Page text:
That is a microcosm of the game’s other core issue. The writers think they are both expert storytellers, and hilarious. It’s something I have seen in games like Forspoken, where the writers will make their heroes these happy-go-lucky archetypes that seemingly stumble their way to victory, and do so with a catchphrase after each punch. That works for Peter Parker, but in this case, it makes the main characters seem like obnoxious assholes.
It’s not quite as bad as Frey and her bangle, but what it does do, is dilute the story. This game aims to tell an otherworldly fantasy epic where the fate of the world is at stake. Yet at almost every opportunity, the main character makes a snide comment about the world, his companion, occasionally breaks the fourth wall to have a jab at the player too, and generally oozes incompetence. You can practically count all the super-successful and likable asshole characters in existence on one hand, so I don’t understand why developers keep making this mistake.
No Heart, No Soul
Here’s the thing about Souls games. They tend to have subtle, often incomprehensible stories unless you are paying close attention. So it would be logical to think that, if you skipped the cutscenes, which I urge you to do, you might have a good time playing Stray Blade. After all, combat is king in a souls game. This is why it is so unbelievably disappointing that Stray Blade offers some of the most inconsistent and mind-numbing combat within the genre.
In an ideal world, I believe that this game could have been successful if they pivoted and offered a hack-and-slash title with Souls elements. That’s essentially what it is if you turn the difficulty settings right down to their minimum. But alas, we have a game that mirrors practically all the Souls staples, and really badly too. The parrying mechanic, which the game all but forces you to use, is so hard to master because almost all enemies have delays in their attacks. This is fine for Bosses where you expect a certain layer of choreography to win, but this persists in basic skirmishes, leading to cheap deaths that slow progression in what is otherwise a very straightforward game.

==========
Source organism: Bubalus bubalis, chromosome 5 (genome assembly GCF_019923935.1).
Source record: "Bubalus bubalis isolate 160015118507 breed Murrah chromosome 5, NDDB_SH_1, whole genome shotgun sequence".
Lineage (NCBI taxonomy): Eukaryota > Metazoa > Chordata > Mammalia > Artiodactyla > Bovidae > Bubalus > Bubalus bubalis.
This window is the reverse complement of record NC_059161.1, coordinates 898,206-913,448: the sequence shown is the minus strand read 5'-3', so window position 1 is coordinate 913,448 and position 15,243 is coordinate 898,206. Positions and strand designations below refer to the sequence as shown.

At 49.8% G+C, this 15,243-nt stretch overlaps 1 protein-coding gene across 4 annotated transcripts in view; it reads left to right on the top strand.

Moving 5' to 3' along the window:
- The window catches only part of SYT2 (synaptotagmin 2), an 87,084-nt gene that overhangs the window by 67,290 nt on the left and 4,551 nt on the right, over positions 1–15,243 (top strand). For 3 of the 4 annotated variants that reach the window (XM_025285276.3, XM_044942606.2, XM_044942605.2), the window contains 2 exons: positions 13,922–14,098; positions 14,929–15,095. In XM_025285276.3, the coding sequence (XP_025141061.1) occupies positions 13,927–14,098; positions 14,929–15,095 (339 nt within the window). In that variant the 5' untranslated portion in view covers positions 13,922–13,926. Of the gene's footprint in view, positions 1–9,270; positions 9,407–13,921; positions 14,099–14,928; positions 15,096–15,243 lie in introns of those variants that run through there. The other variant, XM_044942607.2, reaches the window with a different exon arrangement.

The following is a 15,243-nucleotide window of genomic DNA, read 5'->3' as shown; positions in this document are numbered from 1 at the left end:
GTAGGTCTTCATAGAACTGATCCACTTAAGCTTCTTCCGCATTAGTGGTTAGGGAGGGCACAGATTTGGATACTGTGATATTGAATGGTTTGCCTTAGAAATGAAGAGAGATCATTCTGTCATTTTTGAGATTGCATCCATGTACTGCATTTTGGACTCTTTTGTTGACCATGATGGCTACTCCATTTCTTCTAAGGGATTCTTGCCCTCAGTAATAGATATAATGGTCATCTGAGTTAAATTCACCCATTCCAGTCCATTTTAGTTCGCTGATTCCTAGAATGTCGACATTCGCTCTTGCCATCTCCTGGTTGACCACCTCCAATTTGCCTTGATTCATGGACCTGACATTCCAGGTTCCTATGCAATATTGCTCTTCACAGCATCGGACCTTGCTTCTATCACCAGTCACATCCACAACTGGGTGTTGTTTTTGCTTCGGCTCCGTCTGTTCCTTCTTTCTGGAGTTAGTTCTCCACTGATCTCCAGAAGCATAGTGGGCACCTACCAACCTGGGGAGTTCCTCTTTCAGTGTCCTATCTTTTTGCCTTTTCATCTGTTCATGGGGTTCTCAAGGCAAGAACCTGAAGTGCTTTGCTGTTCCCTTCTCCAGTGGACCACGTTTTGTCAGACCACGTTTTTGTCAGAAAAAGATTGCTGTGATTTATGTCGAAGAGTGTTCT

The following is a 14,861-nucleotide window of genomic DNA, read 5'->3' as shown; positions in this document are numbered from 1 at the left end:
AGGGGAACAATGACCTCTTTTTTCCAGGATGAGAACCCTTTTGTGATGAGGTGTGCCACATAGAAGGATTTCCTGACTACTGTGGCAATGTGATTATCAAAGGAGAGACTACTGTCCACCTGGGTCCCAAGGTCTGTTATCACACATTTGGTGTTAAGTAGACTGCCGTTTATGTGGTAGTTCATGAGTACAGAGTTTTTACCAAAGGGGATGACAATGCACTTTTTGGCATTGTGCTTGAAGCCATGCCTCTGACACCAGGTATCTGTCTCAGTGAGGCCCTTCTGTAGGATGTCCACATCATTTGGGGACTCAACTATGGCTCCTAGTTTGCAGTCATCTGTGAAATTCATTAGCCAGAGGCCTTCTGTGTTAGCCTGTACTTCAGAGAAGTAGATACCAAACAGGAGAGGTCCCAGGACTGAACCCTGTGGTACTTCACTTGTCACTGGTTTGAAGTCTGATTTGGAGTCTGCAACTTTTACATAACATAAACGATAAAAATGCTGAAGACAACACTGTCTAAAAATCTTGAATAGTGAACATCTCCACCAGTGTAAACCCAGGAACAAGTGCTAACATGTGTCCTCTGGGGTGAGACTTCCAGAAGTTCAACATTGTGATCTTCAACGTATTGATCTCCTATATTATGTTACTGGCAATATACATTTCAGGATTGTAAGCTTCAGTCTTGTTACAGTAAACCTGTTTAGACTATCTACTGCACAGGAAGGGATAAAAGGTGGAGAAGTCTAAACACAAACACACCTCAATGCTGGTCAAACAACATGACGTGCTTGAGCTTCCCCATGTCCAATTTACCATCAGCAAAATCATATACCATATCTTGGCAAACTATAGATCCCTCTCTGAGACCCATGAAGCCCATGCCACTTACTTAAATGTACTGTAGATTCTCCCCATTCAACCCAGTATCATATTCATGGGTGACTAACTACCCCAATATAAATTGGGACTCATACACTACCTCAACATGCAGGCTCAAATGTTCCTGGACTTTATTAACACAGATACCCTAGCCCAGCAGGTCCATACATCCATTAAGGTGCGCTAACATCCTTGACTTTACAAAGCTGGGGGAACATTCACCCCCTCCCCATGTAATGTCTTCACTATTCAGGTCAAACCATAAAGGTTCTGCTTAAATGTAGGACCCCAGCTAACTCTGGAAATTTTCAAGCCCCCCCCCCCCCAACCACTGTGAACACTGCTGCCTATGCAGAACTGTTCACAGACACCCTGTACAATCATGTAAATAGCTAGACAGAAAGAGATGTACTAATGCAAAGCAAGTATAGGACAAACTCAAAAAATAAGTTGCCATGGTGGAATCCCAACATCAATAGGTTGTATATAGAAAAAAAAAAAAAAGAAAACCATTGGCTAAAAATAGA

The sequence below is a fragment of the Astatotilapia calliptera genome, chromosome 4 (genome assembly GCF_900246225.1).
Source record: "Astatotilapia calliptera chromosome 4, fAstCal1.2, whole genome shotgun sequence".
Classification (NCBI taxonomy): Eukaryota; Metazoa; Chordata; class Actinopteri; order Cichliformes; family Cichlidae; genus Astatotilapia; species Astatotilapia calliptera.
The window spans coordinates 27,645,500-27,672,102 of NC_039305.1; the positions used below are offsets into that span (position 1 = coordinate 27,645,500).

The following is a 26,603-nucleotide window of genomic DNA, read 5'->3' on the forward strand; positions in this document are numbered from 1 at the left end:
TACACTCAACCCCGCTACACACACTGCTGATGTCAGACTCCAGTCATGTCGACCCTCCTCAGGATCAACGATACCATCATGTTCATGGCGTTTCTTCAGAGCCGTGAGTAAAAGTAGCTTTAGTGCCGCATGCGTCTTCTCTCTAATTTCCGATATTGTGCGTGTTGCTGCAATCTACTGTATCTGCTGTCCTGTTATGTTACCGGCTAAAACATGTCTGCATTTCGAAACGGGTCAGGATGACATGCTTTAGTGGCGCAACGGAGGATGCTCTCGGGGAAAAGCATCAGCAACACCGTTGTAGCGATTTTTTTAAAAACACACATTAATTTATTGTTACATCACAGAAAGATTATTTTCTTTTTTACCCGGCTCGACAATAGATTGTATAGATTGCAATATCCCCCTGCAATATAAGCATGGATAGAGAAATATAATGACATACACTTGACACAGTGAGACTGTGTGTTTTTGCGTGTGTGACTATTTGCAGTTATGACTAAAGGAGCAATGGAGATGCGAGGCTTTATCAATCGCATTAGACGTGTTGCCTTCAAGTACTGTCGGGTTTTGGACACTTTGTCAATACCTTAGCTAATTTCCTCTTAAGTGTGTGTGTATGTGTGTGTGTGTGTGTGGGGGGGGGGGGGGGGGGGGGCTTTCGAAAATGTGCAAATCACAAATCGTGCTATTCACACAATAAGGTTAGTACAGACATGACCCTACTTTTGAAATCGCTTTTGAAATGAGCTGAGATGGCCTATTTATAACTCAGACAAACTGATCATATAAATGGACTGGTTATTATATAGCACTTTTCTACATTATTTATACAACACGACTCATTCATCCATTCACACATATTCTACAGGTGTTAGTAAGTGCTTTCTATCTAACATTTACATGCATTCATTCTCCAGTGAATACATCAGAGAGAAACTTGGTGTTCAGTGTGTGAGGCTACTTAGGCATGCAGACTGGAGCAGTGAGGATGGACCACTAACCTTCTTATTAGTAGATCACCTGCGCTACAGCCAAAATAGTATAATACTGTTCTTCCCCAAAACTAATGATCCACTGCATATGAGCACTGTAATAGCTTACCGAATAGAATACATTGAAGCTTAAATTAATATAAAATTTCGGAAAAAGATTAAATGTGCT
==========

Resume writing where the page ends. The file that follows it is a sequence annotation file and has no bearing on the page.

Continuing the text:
To that point, the melee combat feels very basic, where players will exhaust their pitiful energy bar and then back away promptly to avoid getting hit. Heavy attacks are way too slow, so get used to rapid attacks before distancing yourself from enemies. Then, if you run out of energy, which is very easy to do as attacks eat huge chunks of the bar, you’ll then get stun-locked, leading to three, maybe four hits before you can retreat or retort.
I could get all technical about it, but it’s not worth either your or my time. The game makes no effort to make their combat systems blend together, so why should you or I try to make excuses for them? All you need to know is that you can block, but it’s not worth it from a stamina perspective; you can attack freely, but it will often lead to you getting decimated unless you exercise a ridiculous amount of caution, and your saving grace, the parry function, is about as easy to control as a toddler loaded up on Skittles.
Ratchet and W**k
We then come to the obligatory skill tree section, because it can’t be a modern RPG without a skill tree, now can it? Ah, but Stray Blade sets itself out from the pack when it comes to skill trees. It’s just a shame that it’s an outlandish design choice that doesn’t seem to be made for any clear reason other than, presumably, someone who designed the weapons in this game getting mad that players weren’t using all the models they created.
The only time I have seen this done somewhat successfully was within the Ratchet and Clank series, but even then, I wasn’t a fan. If I find a weapon I really like, I would rather have the option to make it the best it can be, adding perks, mods, and incantations to ensure it grows in damage as I progress.
Sadly though, Stray Blade really wants to see players change their load out every time they visit a forge, and ties arbitrary buffs like health increases to random polearms and swords. This would be fine if they were all balanced and fun options, but some are clearly much better than others. Take the Fire Mace, for example; it’s so slow that even with impeccable timing. You’ll struggle to land a blow without getting stun-locked.